I’m just now recovered enough from Saturday night to write a post (originally wrote this part on Tuesday). I would have written it at work, but I’m actually pretty busy compiling yet another recruiting list. We will have sent out 2500 recruit letters after this batch. Anyway, Saturday night’s show was phenomenal. Like I said, hadn’t seen any of these guys before. Over the summer I just missed seeing Loudpvck because of traffic into Atlantic City.
Nearly every time I go to a show, I’m reminded of how awesome they are. The power of extremely loud music and a crowded dance floor is immense. Total and complete freedom of expression is possible and I jiggled my heart out. At one point during Loudpvck, I was moshing with some bros and pushed over a guy in a dog costume! I quickly pulled him up and apologized and we hugged, “you’re good” he said, and the moshing continued. Loudpvck dropped a Prodigy “Serial Killer” remix among other standards like their own original “Tony.” Jauz brought a lot of energy as well, with his wobbly grime. I suppose he went next to try to be on stage for the peak of the crowd’s energy. That was smart because I ended up leaving before the conclusion of Ghastly, completely shot, at about 3:20. They all came on stage together, though, which was cool, and I did jiggle to Ghastly’s housey, future bass for a good while. DC was the last stop of Jauz’ tour. I whipped back to Chestertown making it to my bed by 5:00. I was a little late for my swim lesson at 10:00 the next day, among other things.
I’m very happy to know about this music and have it to lean on. My first year in college, I was lucky enough to have a roommate who I had met on my recruiting trip. We were both swimmers and both shared a love of electronic. In fact, we’re going to Electric Forest together this year. We talked a bit on Facebook, sharing Quasimoto (the rapper) videos, getting a kick out of his eccentric, high-pitched voice uttering absurdities. This was just a prelude to a bigger introduction, however.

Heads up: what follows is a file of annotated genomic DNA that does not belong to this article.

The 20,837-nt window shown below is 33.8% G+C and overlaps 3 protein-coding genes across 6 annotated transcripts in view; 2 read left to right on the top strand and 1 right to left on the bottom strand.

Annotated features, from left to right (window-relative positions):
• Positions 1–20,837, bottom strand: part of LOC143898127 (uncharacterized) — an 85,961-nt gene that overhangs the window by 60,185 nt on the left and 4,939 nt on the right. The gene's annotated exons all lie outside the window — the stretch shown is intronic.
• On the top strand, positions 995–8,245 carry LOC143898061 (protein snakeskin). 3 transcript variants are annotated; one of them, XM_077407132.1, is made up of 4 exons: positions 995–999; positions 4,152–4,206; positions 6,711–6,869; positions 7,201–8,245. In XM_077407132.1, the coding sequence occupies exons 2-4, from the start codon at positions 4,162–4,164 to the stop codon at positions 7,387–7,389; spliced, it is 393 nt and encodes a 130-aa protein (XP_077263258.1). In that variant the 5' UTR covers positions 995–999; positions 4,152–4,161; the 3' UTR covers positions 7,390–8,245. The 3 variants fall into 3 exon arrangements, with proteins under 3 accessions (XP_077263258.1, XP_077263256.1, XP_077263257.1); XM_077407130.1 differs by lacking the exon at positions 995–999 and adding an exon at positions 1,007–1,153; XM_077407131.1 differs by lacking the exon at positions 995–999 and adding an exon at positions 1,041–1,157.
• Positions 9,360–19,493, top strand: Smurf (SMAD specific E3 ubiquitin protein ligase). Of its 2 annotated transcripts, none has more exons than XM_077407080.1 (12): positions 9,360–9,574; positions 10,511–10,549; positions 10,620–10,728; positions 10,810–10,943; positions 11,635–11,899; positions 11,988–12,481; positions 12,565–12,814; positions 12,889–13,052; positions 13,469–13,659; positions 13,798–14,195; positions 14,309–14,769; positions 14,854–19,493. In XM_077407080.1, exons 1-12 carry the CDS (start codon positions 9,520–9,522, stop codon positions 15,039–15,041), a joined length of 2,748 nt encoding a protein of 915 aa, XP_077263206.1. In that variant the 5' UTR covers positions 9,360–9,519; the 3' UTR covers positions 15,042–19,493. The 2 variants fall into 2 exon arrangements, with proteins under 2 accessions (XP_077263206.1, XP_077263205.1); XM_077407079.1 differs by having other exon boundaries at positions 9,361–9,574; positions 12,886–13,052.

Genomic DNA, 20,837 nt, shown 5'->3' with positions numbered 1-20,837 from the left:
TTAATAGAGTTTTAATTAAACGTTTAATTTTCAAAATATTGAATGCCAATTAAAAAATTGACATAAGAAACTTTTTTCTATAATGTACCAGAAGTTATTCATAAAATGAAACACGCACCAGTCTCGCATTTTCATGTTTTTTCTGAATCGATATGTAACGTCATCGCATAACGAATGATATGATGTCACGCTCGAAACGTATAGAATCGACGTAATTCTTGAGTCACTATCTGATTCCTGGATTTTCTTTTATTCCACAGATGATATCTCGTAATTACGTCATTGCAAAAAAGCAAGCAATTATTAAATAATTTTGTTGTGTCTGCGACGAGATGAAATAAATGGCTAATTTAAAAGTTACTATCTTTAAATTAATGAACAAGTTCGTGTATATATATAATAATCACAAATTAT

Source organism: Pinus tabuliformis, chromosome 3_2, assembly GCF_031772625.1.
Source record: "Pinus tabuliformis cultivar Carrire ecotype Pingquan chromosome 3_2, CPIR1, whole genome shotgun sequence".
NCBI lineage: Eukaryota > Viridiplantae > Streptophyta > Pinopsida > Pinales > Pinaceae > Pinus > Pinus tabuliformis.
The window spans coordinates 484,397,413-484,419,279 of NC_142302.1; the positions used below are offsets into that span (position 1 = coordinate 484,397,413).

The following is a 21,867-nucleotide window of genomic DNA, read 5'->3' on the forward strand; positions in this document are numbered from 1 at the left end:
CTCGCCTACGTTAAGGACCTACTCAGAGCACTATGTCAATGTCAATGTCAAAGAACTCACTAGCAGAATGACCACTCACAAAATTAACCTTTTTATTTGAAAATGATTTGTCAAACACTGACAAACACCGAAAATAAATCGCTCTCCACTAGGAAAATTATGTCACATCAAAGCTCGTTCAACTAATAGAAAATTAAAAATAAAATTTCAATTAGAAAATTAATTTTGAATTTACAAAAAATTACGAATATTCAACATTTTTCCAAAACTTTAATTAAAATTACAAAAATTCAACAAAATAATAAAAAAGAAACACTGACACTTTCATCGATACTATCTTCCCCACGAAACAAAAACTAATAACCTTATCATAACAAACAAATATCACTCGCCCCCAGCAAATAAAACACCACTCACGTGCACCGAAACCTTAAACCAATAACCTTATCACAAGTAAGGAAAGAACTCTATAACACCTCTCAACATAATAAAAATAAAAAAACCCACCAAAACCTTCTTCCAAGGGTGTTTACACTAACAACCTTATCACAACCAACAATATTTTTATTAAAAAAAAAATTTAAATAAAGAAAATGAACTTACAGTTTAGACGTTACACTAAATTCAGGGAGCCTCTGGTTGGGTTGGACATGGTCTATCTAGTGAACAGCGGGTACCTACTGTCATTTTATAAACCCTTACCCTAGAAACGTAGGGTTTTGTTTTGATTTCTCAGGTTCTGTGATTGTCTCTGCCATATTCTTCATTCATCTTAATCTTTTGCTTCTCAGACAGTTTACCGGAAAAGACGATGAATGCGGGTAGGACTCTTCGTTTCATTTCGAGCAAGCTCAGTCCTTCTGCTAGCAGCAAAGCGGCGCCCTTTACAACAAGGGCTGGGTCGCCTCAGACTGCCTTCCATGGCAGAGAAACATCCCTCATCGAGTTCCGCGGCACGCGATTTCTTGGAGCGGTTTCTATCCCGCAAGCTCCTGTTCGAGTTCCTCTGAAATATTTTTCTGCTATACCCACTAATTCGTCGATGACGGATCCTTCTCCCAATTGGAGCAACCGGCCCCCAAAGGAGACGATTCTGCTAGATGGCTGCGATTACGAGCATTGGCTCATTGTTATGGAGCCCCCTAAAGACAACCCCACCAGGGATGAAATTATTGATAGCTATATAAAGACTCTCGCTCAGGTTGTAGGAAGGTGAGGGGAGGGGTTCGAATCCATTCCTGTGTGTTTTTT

This came via another Andrew, though the first Andrew was also versed in the wobbly ways of Bassnectar. He (Lorin Ashton) was particularly prolific in these days and so it was easy to ride the wave that he was producing. Mesmerizing the Ultra wasn’t far gone and he came out with Underground Communications and then Cozza Frenzy and Timestretch in quick succession the following year. I spent many a night immersed in the beautiful soundscapes of Bassnectar during my first year and a half at Alfred, which eventually and inevitably led to me seeing him live in action.
I am infinitely indebted to the awesome folks who I shared my first couple of years at school with. We spent many an hour on the forlorn dirt roads of Alfred, blasting beats and slinging dirt, rolling on down the road. Getting lost, or trying to and believing that we were, was exhilarating. We became familiar with the minute details and nuances of our daily routes and would race our cars faster and faster, pushing the limits of safety (one winter I got my car stuck on a certain seasonal highway). That sense of adventure and flat out ballsyness is something that I’m nostalgic for and missing in my current routine, mundane everyday kinda deal right now.
Some of the most inspiring beats of this time came from Rusko, Caspa, Coki, Benga, Babylon System, Noah D — the dubstep boom was incredible in the fall of 2009. One day we put up Benga and Coki’s “Night” video up on our roommate’s projector and watched the electrical, pulsating giant squid maneuver the depths of an unknown ocean with awe.
^If I had to point to one track that sparked the dubstep explosion (in my circles)
Please share with me a memory or story of your first years in college and an artist who had a deep and lasting impact on you from this period in your life– Would love to hear!